The **Hallberg-Rassy 64** is a 65’1” (19.85m) cruising sailboat designed by *Frers Naval Architecture & Engineering* (Argentina). She is built since 2011 by *Hallberg-Rassy* (Sweden).

- Model
- Hallberg-Rassy 64
- Hull type
- Monohull
- Category
- Offshore cruising sailboat
- Sailboat builder
- Sailboat designer
- Country
- Sweden
- Construction
- GRP (glass reinforced polyester):

Sandwich fiberglass polyester - First built hull
- 2011
- Last built hull
- Still in production
- Appendages
- Keel : L-shaped keel (with bulb)
- Helm
- Single helm wheel
- Rudder
- Single spade rudder
- Unsinkable
- No
- Trailerable
- No
- EC design category
*iThe CE design category indicates the ability to cope with certain weather conditions (the sailboat is designed for these conditions)*

A: Wind < force 9, Waves < 10m

B: Wind < force 8, Waves < 8m

C: Wind < force 6, Waves < 4m

D: Wind < force 4, Waves < 0,5m - A
- Standard public price ex. VAT (indicative only)
- About2 340 000 €(2020)

- Hull length
- 65’ 1”19.85 m
- Waterline length
- 57’ 6”17.53 m
- Beam (width)
- 17’5.17 m
- Draft
- 8’ 2”2.5 m
- Mast height from D
_{WL} - 89’ 11”27.4 m
- Light displacement (M
_{LC}) - 79366 lb36000 kg
- Ballast weight
- 27999 lb12700 kg
- Ballast type
- Lead on deep GRP bilge

- Upwind sail area
- 1862 ft²173 m²
- Downwind sail area
- 2637 ft²245 m²
- Mainsail area
- 915 ft²85 m²
- Genoa area
- 947 ft²88 m²
- Code 0 area
- 1722 ft²160 m²
- Rigging type
- Sloop Marconi masthead
- Mast configuration
- Keel stepped mast
- Rotating spars
- No
- Number of levels of spreaders
- 3
- Spreaders angle
- Swept-back
- Spars construction
- Aluminum spars
- Standing rigging
- Single-strand (ROD) discontinuous

- Upwind sail area to displacement
*iThe ratio sail area to displacement is obtained by dividing the sail area by the boat's displaced volume to the power two-thirds.*

The ratio sail area to displacement can be used to compare the relative sail plan of different sailboats no matter what their size.

Upwind: under 18 the ratio indicates a cruise oriented sailboat with limited performances especially in light wind, while over 25 it indicates a fast sailboat. - 171 ft²/T15.87 m²/T
- Downwind sail area to displacement
*iThe ratio sail area to displacement is obtained by dividing the sail area by the boat's displaced volume to the power two-thirds.*

The ratio sail area to displacement can be used to compare the relative sail plan of different sailboats no matter what their size. - 242 ft²/T22.47 m²/T
- Displacement-length ratio (DLR)
*iThe Displacement Length Ratio (DLR) is a figure that points out the boat's weight compared to its waterline length. The DLR is obtained by dividing the boat's displacement in tons by the cube of one one-hundredth of the waterline length (in feet).*

The DLR can be used to compare the relative mass of different sailboats no matter what their length:

a DLR less than 180 is indicative of a really light sailboat (race boat made for planning), while a DLR greater than 300 is indicative of a heavy cruising sailboat. - 189
- Ballast ratio
*iThe Ballast ratio is an indicator of stability; it is obtained by dividing the boat's displacement by the mass of the ballast. Since the stability depends also of the hull shapes and the position of the center of gravity, only the boats with similar ballast arrangements and hull shapes should be compared.*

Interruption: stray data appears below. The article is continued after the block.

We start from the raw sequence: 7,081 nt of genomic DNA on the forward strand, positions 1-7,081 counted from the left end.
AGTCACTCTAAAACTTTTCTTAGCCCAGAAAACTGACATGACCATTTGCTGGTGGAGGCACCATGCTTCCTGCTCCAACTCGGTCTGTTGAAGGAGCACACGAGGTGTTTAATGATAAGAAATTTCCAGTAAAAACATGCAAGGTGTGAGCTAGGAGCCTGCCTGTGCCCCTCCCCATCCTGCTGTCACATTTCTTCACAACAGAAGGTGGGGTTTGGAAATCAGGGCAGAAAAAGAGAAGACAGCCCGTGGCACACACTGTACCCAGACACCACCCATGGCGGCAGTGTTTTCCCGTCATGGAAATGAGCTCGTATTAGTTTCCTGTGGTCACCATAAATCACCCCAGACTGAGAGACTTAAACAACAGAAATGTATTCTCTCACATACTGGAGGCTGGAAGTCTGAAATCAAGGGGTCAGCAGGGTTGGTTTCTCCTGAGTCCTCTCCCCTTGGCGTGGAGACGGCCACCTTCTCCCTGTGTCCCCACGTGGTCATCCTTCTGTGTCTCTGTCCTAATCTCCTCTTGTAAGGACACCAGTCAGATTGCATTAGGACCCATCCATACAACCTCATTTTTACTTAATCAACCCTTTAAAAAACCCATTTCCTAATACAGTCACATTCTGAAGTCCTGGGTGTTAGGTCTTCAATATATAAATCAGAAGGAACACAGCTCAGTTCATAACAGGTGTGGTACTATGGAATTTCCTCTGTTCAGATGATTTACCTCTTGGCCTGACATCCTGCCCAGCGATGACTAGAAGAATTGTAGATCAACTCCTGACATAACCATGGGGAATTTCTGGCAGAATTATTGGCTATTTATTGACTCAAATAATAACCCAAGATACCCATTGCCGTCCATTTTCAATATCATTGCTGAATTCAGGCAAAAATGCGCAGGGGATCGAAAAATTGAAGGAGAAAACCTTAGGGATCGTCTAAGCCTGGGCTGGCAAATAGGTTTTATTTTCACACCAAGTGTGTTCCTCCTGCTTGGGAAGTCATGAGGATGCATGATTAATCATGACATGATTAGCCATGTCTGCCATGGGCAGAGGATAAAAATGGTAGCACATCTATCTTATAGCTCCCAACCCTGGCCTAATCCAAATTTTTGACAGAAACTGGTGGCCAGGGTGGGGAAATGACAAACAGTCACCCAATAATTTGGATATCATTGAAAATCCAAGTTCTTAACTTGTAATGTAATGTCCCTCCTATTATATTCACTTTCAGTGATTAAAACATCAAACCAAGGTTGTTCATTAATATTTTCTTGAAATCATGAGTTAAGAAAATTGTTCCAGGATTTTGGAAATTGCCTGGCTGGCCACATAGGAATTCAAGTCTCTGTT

The higher the ballast ratio is, the greater is the stability. - 35 %
- Righting moment @ 1°
*iThe righting moment is a moment (torque) that tends to restore a boat to its previous position after heeling. Its value corresponds to the torque needed to heel the boat for this angle.*

Higher the righting moment is for an angle, greater is the stability. - 7848 lb.ft1085 kg.m
- Righting moment @ 30°
*iThe righting moment is a moment (torque) that tends to restore a boat to its previous position after heeling. Its value corresponds to the torque needed to heel the boat for this angle.*

Higher the righting moment is for an angle, greater is the stability. - 195313 lb.ft27003 kg.m
- Maximum righting moment
*iThe righting moment is a moment (torque) that tends to restore a boat to its previous position after heeling. Its value corresponds to the torque needed to heel the boat for this angle.*

Higher the righting moment is for an angle, greater is the stability. - 250761 lb.ft34669 kg.m @ 52.50 °
- Critical hull speed
*iAs a ship moves in the water, it creates standing waves that oppose its movement. This effect increases dramatically the resistance when the boat reaches a speed-length ratio (speed-length ratio is the ratio between the speed in knots and the square root of the waterline length in feet) of about 1.2 (corresponding to a Froude Number of 0.35) . This very sharp rise in resistance, between speed-length ratio of 1.2 to 1.5, is insurmountable for heavy sailboats and so becomes an apparent barrier. This leads to the concept of "hull speed".*

The hull speed is obtained by multiplying the square root of the waterline length (in feet) by 1.34. - 10.16 knots

- Engine(s)
- 1 inboard engine
- Engine(s) power
- 280 HP
- Fuel type
- Diesel
- Fuel tank capacity
- 475.5 gal1800 liters

- Cockpit
- Center cockpit
- Cabin(s) (min./max.)
- 3 / 4
- Berth(s) (min./max.)
- 5 / 9
- Head(s)
- 3
- Freshwater tank capacity
- 343.4 gal1300 liters
- Holding tank capacity
- 39.6 gal150 liters
- Maximum headroom
- 6’ 5”1.95 m

Sailboats

First built hull

Hull length

1988

52’ 6”16 m

1997

61’ 11”18.88 m

2010

63’ 1”19.22 m

2014

64’ 1”19.55 m

2011

62’ 5”19.03 m

2014

65’ 4”19.89 m

2014

71’ 8”21.86 m

2000

52’ 6”16 m

2017

50’ 11”15.51 m

2007

62’ 11”19.18 m

2018

57’ 2”17.44 m

2019

59’ 1”18 m

2007

68’ 11”21.01 m

2013

63’ 1”19.23 m

2019

59’ 6”18.14 m